Hazelcast and C24 waste no time, emit Hypercast after conjoining

Market listens for the tell-tale pitter-patter of tiny little PREON files

atlas_lhc_cern_648
Fortunately, you don't need one of these to detect these PREONs

Hazelcast has birthed Hypercast, the combined solution that "resolves the compromise between balancing query speed or data capacity", after conjoining with C24 Technologies.

Hazelcast is an in-memory software supplier using a grid of servers, while C24 provides integration objects for financial services messages usimg SWIFT, ISO-20022, FIX and FpML (Financial products Markup Language).

The majority of the worlds' largest banks use C24's software.

According to the Hazelcast website, Hypercast incorporates C24’s PREON Java data binding technology and Hazelcast’s open source in-memory data grid "to deliver near real-time in-memory computing without compromising data access and query time".

Among C24* Technologies' products is PREON – PREON**, not Prion – data optimisation software. It's described as compacting data instead of compressing it. What's the difference?

Data (messages) are encoded, but remains accessible through existing APIs; being binary-optimised. Data that's been compressed into a zip file needs unzipping before access. The binary codes are universal and can be read without proprietary software and on, in theory, any platform. The compaction is said to be optimised for the underlying hardware, which as we're talking x86, doesn't mean much.

C24 said a typical FpML file could take up 7.5KB on disk. When it's bound to Java it increases to 25KB. A compressed version of the FpML file could be 1.4KB, but stick it through PREON and it shrinks to 442 bytes. The data reduction ratio for 25KB to 442 bytes is 56.6:1.

The pair's press release said "C24 PREON is capable of ingesting high-volume complex data messages and compacting them to byte arrays with a “virtual getter” interface that presents binary as POJO***-bound tree structures – but fits in orders of magnitude less memory per message.

For example, in user testing, 7KB messages were shown to be compacted to a mere 200 bytes."

That's data reduction ratio of 35:1, which is still huge by non-backup deduplication comparisons.

Data are ingested serially and then fed through the PREON mincer and turned into slimmed down PREON objects. We're told these appear just like plain old Java objects, but use vastly less memory per message as they reference byte arrays instead of the larger Java objects, and serialisation and deserialisation is almost instantaneous.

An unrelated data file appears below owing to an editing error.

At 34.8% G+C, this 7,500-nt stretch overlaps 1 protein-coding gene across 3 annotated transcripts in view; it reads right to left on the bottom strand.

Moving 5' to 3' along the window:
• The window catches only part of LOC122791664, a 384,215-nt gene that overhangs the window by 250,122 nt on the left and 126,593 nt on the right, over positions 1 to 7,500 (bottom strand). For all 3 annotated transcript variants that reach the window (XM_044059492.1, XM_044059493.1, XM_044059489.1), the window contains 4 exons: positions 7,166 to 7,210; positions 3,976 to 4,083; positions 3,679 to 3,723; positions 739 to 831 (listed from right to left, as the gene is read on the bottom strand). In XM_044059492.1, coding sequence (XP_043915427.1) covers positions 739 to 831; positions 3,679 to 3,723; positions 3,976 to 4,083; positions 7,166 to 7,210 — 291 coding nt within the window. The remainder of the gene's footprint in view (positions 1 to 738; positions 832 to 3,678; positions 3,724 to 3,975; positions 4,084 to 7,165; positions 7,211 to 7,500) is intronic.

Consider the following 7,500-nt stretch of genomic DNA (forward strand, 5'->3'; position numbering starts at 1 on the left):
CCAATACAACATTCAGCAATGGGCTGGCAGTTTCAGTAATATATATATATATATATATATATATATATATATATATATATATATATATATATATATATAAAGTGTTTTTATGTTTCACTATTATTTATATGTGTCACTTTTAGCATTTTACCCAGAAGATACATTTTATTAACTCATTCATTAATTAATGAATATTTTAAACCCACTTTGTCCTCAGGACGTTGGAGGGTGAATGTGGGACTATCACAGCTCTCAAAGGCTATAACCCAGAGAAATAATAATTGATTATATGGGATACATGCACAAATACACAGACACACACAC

So the pitch is to stuff many more of these PREON-ised message objects into a Hazelcast Memory grid system, and then execute the queries "orders of magnitude faster than... competing serialisation technologies and memory stores". That's what Hypercast does.

In one test, the PREON data format stored almost twice as much data in the same memory footprint as the competing serialization technologies. You can check out this benchmark run here. (Registration required, so you'll probably get a mail from an inside sales rep if you download it. We did.)

Straying off the compaction message slightly in his canned quote, Hazelcast's CEO Greg Luck, said: “Hypercast’s novel binary storage approach achieves amazing levels of compression and speed of access."

He called it a game-changer, and no doubt hopes many of Hazelcast's existing 8,000-plus customers will give it a whirl.

It sounds wonderful, so if you are a financial services message-using organisation, check it out. ®

Bootnotes

* C24 was originally Century 24, based in London, UK.

** C24 says: "Preons are hypothetical particles that have been proposed as the building blocks of quarks, which are in turn the building blocks of protons and neutrons. A preon star – which is not really a star at all – would be a chunk of matter, made of these constituents of quarks and bound together by gravity."

*** POJO = Plain Old Java Object and not bound by any restriction.




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